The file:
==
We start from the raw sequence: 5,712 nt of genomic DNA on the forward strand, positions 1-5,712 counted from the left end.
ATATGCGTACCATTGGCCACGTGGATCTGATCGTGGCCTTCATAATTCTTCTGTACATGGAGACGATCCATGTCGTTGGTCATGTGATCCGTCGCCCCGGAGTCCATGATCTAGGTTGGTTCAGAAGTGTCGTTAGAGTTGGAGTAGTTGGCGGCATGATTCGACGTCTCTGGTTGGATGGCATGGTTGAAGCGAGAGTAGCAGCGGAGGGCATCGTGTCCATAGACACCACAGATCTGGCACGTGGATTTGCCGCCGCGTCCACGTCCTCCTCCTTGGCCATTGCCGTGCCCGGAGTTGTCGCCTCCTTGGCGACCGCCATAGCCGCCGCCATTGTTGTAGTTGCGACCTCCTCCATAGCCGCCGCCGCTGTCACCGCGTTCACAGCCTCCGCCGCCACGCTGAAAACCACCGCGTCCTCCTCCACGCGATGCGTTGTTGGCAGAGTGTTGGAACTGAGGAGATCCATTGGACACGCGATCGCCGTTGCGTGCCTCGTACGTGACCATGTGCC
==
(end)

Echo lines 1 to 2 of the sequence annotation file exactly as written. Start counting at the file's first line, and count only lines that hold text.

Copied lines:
We start from the raw sequence: 5,712 nt of genomic DNA on the forward strand, positions 1-5,712 counted from the left end.
ATATGCGTACCATTGGCCACGTGGATCTGATCGTGGCCTTCATAATTCTTCTGTACATGGAGACGATCCATGTCGTTGGTCATGTGATCCGTCGCCCCGGAGTCCATGATCTAGGTTGGTTCAGAAGTGTCGTTAGAGTTGGAGTAGTTGGCGGCATGATTCGACGTCTCTGGTTGGATGGCATGGTTGAAGCGAGAGTAGCAGCGGAGGGCATCGTGTCCATAGACACCACAGATCTGGCACGTGGATTTGCCGCCGCGTCCACGTCCTCCTCCTTGGCCATTGCCGTGCCCGGAGTTGTCGCCTCCTTGGCGACCGCCATAGCCGCCGCCATTGTTGTAGTTGCGACCTCCTCCATAGCCGCCGCCGCTGTCACCGCGTTCACAGCCTCCGCCGCCACGCTGAAAACCACCGCGTCCTCCTCCACGCGATGCGTTGTTGGCAGAGTGTTGGAACTGAGGAGATCCATTGGACACGCGATCGCCGTTGCGTGCCTCGTACGTGACCATGTGCC